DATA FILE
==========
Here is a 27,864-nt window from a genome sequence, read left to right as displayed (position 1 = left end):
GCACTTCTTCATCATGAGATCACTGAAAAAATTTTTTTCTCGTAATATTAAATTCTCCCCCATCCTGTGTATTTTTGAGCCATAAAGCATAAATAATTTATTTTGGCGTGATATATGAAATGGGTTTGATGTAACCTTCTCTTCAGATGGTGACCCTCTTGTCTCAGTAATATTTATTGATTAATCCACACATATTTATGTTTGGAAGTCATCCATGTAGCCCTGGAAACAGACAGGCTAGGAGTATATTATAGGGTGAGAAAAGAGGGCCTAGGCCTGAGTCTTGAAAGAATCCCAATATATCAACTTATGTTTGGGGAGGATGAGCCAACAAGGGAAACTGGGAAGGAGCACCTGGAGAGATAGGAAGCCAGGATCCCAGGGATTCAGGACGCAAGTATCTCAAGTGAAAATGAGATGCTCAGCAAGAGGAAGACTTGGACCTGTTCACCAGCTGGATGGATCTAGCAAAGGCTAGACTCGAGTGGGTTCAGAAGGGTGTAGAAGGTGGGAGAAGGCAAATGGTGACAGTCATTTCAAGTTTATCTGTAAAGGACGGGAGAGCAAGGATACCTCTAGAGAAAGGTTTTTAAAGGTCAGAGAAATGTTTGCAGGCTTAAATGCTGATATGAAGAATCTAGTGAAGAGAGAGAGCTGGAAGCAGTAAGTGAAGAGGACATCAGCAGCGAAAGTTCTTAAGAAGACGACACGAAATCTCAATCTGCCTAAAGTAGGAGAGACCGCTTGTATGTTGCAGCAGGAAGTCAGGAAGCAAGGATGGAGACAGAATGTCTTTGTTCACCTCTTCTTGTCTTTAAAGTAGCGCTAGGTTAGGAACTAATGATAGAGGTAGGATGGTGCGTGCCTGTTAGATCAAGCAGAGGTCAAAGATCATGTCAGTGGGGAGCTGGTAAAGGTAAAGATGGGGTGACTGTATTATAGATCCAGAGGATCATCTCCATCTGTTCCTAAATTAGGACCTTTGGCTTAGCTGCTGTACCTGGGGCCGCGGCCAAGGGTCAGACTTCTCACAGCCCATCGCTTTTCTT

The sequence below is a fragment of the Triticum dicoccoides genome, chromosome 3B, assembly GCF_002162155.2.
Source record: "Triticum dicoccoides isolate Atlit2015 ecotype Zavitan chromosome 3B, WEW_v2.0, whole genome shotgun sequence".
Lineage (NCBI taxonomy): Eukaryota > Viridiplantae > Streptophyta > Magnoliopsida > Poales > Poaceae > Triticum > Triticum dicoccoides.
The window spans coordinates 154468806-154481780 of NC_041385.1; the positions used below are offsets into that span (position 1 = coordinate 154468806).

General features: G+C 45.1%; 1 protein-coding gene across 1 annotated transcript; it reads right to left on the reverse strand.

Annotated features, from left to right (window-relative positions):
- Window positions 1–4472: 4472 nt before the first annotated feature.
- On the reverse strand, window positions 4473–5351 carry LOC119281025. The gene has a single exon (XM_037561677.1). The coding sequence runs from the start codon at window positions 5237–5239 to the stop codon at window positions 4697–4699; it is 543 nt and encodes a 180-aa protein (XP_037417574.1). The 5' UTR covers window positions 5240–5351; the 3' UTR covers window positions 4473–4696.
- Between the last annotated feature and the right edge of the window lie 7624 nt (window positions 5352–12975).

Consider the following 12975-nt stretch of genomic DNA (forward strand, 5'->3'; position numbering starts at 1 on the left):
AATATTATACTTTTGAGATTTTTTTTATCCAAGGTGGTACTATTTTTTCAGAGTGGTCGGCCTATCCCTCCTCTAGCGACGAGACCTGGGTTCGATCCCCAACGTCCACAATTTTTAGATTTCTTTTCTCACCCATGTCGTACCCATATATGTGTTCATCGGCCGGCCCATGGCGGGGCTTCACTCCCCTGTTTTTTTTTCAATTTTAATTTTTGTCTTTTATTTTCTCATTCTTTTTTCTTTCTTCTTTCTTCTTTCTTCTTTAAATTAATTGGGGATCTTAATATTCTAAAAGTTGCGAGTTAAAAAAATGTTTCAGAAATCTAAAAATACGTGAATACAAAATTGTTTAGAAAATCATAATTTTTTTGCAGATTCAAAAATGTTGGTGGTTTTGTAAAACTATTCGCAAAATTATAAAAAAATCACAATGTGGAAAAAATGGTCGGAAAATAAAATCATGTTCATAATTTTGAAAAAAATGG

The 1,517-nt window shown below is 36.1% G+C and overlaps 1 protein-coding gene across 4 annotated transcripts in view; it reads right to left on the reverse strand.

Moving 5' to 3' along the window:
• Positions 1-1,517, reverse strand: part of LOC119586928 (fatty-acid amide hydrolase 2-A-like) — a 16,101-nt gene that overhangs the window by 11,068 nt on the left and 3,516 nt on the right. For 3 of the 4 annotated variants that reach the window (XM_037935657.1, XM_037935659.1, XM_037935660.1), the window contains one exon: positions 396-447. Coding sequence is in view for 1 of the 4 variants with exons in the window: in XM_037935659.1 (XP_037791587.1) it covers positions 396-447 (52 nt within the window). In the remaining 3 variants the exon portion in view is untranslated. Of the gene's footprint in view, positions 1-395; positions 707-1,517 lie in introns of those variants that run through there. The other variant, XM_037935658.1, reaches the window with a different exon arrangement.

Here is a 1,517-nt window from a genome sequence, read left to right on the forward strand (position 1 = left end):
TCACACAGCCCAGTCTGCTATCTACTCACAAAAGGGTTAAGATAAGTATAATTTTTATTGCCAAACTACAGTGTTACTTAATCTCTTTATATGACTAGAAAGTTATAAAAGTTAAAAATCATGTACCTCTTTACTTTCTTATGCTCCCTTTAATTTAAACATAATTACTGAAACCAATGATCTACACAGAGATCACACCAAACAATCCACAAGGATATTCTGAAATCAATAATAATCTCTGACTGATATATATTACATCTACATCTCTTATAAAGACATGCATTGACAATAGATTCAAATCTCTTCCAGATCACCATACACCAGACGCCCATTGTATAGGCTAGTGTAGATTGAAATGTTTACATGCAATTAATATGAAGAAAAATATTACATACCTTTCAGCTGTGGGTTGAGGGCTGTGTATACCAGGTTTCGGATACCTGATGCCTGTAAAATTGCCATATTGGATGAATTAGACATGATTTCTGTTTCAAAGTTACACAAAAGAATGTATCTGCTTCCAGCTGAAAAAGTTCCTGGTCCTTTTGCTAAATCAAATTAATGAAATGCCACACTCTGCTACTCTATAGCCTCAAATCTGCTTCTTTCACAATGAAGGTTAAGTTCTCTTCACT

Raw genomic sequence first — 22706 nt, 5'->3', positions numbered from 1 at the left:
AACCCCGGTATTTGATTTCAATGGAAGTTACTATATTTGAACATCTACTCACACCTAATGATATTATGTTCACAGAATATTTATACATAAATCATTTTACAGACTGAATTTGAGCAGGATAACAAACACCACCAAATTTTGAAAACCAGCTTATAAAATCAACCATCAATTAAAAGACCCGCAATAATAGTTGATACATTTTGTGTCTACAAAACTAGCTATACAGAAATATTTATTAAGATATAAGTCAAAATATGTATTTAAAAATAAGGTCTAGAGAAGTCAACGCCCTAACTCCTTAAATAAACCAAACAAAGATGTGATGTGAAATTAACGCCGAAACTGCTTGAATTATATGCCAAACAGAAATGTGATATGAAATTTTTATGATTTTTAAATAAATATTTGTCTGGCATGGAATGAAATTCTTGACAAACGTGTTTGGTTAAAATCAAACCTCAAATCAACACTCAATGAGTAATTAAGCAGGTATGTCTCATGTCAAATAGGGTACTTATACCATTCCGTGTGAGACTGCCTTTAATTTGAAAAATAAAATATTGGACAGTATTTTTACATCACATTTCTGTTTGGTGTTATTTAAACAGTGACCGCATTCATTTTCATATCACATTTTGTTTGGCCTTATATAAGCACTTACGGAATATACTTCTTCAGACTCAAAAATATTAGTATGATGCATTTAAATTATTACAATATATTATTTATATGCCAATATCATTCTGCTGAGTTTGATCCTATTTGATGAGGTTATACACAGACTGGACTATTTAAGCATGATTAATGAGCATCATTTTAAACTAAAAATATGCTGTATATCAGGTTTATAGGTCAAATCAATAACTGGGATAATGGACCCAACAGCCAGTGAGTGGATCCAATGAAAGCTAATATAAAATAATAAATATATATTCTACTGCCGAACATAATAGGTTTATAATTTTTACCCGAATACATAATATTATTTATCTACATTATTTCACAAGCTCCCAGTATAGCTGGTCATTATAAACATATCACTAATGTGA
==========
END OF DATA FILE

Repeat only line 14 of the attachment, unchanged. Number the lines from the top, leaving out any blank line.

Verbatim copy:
The 1,517-nt window shown below is 36.1% G+C and overlaps 1 protein-coding gene across 4 annotated transcripts in view; it reads right to left on the reverse strand.